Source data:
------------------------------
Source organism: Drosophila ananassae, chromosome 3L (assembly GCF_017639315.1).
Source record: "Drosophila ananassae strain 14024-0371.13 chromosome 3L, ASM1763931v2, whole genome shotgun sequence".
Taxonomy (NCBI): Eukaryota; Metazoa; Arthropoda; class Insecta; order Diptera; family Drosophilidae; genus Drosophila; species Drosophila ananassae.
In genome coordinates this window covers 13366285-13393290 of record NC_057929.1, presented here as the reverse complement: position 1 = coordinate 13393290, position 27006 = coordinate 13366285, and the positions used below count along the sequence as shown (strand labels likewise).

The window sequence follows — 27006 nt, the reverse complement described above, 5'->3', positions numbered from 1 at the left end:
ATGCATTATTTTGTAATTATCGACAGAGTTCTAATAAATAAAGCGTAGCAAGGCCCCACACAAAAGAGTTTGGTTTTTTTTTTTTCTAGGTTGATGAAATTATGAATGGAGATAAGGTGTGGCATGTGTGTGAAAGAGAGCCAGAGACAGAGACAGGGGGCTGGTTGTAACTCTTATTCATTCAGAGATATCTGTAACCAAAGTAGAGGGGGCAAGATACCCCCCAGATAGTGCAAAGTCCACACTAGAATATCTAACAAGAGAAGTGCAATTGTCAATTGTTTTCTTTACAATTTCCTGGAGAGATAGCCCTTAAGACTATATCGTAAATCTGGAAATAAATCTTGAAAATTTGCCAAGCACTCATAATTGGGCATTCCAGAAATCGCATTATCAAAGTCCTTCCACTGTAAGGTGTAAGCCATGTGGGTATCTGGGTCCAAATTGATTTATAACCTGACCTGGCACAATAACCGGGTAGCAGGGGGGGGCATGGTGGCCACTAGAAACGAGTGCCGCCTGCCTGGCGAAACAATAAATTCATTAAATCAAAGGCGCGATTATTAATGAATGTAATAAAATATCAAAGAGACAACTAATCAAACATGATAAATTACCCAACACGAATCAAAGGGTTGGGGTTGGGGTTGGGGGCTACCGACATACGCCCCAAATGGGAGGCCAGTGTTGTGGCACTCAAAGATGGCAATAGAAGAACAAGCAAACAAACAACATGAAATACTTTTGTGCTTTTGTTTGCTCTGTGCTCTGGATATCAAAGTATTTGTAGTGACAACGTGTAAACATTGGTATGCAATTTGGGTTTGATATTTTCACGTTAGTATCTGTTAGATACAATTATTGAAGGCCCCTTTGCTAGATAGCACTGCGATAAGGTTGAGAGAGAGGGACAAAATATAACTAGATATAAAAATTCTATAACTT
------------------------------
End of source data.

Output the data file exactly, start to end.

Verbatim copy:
Source organism: Drosophila ananassae, chromosome 3L (assembly GCF_017639315.1).
Source record: "Drosophila ananassae strain 14024-0371.13 chromosome 3L, ASM1763931v2, whole genome shotgun sequence".
Taxonomy (NCBI): Eukaryota; Metazoa; Arthropoda; class Insecta; order Diptera; family Drosophilidae; genus Drosophila; species Drosophila ananassae.
In genome coordinates this window covers 13366285-13393290 of record NC_057929.1, presented here as the reverse complement: position 1 = coordinate 13393290, position 27006 = coordinate 13366285, and the positions used below count along the sequence as shown (strand labels likewise).

The window sequence follows — 27006 nt, the reverse complement described above, 5'->3', positions numbered from 1 at the left end:
ATGCATTATTTTGTAATTATCGACAGAGTTCTAATAAATAAAGCGTAGCAAGGCCCCACACAAAAGAGTTTGGTTTTTTTTTTTTCTAGGTTGATGAAATTATGAATGGAGATAAGGTGTGGCATGTGTGTGAAAGAGAGCCAGAGACAGAGACAGGGGGCTGGTTGTAACTCTTATTCATTCAGAGATATCTGTAACCAAAGTAGAGGGGGCAAGATACCCCCCAGATAGTGCAAAGTCCACACTAGAATATCTAACAAGAGAAGTGCAATTGTCAATTGTTTTCTTTACAATTTCCTGGAGAGATAGCCCTTAAGACTATATCGTAAATCTGGAAATAAATCTTGAAAATTTGCCAAGCACTCATAATTGGGCATTCCAGAAATCGCATTATCAAAGTCCTTCCACTGTAAGGTGTAAGCCATGTGGGTATCTGGGTCCAAATTGATTTATAACCTGACCTGGCACAATAACCGGGTAGCAGGGGGGGGCATGGTGGCCACTAGAAACGAGTGCCGCCTGCCTGGCGAAACAATAAATTCATTAAATCAAAGGCGCGATTATTAATGAATGTAATAAAATATCAAAGAGACAACTAATCAAACATGATAAATTACCCAACACGAATCAAAGGGTTGGGGTTGGGGTTGGGGGCTACCGACATACGCCCCAAATGGGAGGCCAGTGTTGTGGCACTCAAAGATGGCAATAGAAGAACAAGCAAACAAACAACATGAAATACTTTTGTGCTTTTGTTTGCTCTGTGCTCTGGATATCAAAGTATTTGTAGTGACAACGTGTAAACATTGGTATGCAATTTGGGTTTGATATTTTCACGTTAGTATCTGTTAGATACAATTATTGAAGGCCCCTTTGCTAGATAGCACTGCGATAAGGTTGAGAGAGAGGGACAAAATATAACTAGATATAAAAATTCTATAACTT